This Is How NYC Plans to Solve Its Homeless Problem

An activist holds a sign while taking part in a protest against homelessness outside the office of New York Governor Andrew Cuomo in New York City on March 13. REUTERS/Ashlee Espinal

New York City may have found a way to combat homelessness.

With homeless numbers at their highest point, a New York City pilot initiative will cover 12 months of rent for families who seek housing outside of the five boroughs, WNYC first reported.

As a start, the Human Resources Administration sent out a letter to all city shelter providers this week to announce that some struggling families will be eligible to fill 17 apartments in Newark, New Jersey. The city this week brought some families to Newark to look at the apartments, WNYC said.

This new initiative is an extension of former Mayor Michael Bloomberg's Project Reconnect, a program that assisted 6,400 homeless people in buying one-way tickets out of New York City, Gothamist reported.

"For decades, the city has helped our homeless neighbors seek housing where they can best get back on their feet—sometimes that includes outside the five boroughs," HRA spokesman Isaac McGinn told Gothamist.

The program is open only to homeless people who have been registered in the city's database for three months and who have a job or some other source of income, like disability benefits, in order to help them cover the rent after the first year.

"Rehousing programs like Project Reconnect and others based on it that enable families to relocate out of the city have been important tools for the City for decades and are cost-effective strategies to help homeless New Yorkers get back on their feet," said McGinn in a statement.

There are not enough rental subsidies in the five boroughs to house all the homeless families, and many landlords in New York City are reluctant to give these families homes due to their status.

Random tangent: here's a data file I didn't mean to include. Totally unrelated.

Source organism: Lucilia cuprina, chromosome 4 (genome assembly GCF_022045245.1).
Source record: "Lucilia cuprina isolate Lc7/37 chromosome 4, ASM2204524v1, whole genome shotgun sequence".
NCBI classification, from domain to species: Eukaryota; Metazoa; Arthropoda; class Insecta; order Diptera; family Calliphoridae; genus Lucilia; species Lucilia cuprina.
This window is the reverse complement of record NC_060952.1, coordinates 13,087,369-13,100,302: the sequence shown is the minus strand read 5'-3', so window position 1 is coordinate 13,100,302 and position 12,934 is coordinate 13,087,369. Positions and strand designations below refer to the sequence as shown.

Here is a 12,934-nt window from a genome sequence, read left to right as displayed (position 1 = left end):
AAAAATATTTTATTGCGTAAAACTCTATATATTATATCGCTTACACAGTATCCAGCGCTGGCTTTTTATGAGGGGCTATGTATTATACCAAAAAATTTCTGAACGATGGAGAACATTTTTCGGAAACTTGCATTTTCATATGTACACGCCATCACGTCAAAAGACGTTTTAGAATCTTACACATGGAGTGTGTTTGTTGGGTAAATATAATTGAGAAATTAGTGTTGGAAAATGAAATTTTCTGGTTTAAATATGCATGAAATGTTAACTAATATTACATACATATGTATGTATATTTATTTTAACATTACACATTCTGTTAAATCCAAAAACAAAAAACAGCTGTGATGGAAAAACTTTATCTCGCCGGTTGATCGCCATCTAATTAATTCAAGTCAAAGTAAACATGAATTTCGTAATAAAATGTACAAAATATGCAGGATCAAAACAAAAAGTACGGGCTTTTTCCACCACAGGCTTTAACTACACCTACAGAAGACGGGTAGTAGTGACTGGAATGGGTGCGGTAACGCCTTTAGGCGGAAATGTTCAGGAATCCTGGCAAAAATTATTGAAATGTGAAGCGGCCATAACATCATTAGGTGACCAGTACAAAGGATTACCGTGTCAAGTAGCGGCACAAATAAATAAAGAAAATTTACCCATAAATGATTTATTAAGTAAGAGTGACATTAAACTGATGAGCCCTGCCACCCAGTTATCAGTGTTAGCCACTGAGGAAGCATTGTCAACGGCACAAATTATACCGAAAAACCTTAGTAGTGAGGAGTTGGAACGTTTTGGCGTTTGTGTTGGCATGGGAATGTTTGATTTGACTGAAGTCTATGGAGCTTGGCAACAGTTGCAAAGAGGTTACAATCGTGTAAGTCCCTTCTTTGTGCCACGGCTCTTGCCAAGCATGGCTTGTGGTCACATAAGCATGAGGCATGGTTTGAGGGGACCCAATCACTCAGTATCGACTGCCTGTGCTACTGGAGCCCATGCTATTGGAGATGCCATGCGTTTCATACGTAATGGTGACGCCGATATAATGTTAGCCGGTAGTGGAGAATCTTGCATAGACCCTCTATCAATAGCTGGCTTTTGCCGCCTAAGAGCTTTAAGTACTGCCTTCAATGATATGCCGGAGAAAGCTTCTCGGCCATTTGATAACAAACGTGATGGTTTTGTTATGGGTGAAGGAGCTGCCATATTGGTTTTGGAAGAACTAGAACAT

The policy director for the Coalition for the Homeless, Giselle Routhier, raised some concerns about the new initiative, specifically whether the program will benefit enough of the 60,000 people in New York City who are currently living in homeless shelters and are eligible to apply.

"While the program might be beneficial for a few families, the plan to send some families outside of New York City speaks to the devastating lack of affordable housing here for low-income families," she said in a statement. "We are also concerned that any program that only offers short-term help will return families to homelessness once that first year is up."

New York City Mayor Bill De Blasio's plans to combat homelessness have been unsuccessful so far. In February, the mayor released a new plan to reduce the number of individuals who live in the city's shelters by 2,500.

Homelessness is also a nationwide problem. A 2016 report from the U.S Department of Housing and Urban Development shows that California has more than 118,000 homeless people, and New York is right behind with over 86,000.